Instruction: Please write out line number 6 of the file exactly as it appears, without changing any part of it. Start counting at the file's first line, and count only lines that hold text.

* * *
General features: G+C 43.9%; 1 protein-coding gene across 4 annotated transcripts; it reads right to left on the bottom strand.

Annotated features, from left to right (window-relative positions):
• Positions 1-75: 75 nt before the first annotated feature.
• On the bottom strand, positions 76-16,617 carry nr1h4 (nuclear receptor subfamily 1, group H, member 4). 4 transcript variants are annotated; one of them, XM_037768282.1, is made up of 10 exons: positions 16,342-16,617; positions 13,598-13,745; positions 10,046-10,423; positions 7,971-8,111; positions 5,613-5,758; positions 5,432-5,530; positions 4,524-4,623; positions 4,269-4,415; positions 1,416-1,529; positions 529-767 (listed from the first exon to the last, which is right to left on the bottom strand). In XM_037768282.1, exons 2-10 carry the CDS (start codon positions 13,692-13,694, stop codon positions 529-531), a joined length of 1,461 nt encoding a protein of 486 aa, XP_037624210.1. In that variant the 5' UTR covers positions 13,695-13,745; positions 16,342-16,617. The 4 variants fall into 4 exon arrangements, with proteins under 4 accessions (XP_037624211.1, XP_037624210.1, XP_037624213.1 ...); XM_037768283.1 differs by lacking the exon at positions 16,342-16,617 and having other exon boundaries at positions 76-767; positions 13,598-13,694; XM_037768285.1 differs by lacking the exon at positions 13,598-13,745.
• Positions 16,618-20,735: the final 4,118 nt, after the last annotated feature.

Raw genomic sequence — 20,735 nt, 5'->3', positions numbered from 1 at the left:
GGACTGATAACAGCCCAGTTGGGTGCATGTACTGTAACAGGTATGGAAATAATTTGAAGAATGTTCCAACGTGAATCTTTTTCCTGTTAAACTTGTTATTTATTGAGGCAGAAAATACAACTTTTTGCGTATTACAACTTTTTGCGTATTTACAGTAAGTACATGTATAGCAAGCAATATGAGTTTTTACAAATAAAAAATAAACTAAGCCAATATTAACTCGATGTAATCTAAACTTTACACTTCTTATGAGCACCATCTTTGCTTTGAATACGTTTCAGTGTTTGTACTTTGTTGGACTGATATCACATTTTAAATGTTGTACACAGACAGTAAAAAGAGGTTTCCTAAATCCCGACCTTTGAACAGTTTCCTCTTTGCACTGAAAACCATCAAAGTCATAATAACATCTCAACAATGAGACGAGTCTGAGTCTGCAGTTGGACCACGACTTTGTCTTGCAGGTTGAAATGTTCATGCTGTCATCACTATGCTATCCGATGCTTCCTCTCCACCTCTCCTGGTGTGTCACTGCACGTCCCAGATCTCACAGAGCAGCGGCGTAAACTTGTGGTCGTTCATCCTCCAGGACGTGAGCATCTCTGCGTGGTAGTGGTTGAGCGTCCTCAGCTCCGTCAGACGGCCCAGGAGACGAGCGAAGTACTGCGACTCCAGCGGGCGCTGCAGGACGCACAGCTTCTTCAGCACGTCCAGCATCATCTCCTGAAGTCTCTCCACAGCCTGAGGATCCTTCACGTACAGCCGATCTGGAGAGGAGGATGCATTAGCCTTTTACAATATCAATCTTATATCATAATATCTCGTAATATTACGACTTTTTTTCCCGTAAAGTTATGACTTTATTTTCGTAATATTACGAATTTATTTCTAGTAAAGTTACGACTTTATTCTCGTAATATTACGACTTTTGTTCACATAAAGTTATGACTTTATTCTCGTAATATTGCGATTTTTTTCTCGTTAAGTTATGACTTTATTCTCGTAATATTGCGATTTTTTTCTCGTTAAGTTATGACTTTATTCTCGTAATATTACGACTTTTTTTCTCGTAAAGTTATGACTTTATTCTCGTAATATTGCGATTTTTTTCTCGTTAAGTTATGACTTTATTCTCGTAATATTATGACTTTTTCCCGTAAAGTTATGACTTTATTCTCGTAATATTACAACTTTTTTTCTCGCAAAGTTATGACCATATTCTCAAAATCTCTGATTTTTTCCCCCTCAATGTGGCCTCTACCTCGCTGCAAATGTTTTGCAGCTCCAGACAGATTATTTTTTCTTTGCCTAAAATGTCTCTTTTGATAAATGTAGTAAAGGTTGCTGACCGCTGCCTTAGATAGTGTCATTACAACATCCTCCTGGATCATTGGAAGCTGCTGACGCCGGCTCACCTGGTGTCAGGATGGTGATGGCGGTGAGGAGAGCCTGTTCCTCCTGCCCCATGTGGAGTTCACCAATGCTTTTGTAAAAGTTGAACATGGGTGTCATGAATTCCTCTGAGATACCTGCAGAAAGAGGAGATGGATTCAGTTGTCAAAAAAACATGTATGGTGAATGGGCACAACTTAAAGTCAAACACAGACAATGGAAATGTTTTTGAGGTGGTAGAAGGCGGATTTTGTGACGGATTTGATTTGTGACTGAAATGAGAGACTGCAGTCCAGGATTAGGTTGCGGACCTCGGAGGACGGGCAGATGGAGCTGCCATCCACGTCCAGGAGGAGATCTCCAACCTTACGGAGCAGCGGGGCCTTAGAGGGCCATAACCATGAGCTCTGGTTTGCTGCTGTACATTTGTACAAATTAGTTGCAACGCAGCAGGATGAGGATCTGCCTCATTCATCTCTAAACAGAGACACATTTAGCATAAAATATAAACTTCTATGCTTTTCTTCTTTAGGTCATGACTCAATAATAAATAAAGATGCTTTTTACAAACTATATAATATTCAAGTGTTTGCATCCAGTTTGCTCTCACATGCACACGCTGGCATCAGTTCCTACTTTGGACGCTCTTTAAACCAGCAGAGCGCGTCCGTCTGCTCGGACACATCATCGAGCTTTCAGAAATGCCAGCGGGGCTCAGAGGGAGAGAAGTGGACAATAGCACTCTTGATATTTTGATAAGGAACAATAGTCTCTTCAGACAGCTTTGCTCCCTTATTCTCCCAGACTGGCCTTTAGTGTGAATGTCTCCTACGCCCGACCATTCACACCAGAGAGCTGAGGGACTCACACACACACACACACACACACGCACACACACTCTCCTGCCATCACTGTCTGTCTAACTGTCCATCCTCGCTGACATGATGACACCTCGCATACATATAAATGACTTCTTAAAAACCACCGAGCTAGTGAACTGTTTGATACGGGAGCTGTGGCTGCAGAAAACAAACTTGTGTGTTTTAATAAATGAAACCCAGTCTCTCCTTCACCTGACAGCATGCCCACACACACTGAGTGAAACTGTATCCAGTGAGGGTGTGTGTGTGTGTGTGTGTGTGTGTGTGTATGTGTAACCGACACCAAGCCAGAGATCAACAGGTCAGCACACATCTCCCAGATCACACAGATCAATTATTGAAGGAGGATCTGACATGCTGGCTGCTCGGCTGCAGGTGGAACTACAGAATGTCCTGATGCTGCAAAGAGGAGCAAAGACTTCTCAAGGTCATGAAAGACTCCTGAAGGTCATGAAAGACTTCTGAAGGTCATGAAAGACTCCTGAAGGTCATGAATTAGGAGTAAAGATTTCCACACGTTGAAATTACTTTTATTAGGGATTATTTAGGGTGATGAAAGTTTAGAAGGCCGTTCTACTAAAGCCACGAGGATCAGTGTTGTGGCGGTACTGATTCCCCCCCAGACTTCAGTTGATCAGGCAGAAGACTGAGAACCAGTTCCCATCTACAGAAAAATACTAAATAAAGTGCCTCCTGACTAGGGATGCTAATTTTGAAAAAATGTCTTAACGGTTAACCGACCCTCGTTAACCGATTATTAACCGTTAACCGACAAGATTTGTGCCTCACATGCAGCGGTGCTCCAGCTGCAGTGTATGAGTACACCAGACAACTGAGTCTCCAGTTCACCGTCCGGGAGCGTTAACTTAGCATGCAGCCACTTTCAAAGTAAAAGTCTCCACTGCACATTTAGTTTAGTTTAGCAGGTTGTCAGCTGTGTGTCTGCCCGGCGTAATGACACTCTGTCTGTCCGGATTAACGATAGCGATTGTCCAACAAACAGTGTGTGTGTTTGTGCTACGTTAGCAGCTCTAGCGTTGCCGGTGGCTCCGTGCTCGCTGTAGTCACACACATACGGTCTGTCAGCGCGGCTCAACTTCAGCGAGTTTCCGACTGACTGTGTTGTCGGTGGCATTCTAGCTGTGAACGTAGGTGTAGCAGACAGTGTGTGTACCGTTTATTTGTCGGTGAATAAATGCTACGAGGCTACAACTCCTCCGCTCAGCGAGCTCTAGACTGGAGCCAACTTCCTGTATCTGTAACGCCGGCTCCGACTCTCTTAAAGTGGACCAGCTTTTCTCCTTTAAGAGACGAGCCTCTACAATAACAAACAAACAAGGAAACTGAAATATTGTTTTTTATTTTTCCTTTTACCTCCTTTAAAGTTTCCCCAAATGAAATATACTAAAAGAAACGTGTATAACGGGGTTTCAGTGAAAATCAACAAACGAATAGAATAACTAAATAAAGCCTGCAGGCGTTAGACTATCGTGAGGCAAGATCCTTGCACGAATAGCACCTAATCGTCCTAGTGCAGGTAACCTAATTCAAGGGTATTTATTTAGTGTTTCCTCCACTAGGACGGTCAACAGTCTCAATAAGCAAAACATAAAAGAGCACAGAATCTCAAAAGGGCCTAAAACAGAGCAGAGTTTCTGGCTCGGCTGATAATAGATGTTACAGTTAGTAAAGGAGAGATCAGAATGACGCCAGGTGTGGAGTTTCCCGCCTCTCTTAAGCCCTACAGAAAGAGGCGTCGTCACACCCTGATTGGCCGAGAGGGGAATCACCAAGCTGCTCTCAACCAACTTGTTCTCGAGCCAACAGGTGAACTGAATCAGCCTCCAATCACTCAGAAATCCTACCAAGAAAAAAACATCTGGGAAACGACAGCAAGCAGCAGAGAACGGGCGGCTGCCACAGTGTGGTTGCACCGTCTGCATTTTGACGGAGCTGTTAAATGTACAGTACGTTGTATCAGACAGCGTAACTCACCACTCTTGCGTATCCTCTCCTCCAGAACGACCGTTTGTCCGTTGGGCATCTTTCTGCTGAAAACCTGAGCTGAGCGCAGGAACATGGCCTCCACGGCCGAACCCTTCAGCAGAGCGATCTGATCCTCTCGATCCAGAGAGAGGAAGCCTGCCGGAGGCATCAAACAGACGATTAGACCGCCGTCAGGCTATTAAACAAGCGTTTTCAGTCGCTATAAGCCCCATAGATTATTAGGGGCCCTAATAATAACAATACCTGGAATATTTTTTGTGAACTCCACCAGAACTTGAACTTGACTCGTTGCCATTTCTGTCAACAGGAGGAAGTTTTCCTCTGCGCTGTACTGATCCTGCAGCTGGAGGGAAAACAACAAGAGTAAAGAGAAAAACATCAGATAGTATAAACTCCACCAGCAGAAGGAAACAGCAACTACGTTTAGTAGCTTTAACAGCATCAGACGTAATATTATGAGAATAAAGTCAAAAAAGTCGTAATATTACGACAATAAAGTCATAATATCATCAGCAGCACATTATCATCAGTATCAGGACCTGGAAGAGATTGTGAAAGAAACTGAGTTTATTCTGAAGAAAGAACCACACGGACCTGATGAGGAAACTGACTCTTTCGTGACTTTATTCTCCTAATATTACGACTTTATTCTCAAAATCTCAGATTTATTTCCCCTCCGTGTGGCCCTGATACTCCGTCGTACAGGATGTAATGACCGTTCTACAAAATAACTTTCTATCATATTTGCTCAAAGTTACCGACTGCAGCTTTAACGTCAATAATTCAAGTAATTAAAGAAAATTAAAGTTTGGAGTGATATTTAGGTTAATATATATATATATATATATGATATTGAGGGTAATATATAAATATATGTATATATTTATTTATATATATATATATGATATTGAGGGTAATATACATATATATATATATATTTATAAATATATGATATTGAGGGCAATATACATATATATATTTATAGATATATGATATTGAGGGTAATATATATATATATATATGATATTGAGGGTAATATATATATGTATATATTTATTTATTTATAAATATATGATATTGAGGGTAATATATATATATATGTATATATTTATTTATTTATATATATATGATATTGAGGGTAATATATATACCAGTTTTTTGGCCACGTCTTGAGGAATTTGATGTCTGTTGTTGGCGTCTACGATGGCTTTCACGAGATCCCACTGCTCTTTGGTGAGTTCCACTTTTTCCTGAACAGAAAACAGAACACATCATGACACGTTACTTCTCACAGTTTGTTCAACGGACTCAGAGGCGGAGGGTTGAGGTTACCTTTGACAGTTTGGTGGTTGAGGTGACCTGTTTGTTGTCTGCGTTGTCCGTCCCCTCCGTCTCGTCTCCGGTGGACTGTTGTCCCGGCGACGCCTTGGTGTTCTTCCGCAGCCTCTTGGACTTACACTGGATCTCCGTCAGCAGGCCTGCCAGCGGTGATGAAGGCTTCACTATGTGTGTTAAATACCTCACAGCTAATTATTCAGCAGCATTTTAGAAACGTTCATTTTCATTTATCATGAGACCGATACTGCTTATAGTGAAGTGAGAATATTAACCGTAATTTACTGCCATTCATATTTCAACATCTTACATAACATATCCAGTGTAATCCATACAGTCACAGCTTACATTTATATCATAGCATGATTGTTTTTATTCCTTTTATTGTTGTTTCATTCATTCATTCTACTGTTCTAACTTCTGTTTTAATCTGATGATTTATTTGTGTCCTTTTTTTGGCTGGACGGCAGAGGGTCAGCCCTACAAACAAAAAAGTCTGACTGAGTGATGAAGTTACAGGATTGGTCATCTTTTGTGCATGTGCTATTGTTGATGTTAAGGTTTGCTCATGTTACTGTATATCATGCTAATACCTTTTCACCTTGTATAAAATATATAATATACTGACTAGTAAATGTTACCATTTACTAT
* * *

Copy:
Raw genomic sequence — 20,735 nt, 5'->3', positions numbered from 1 at the left: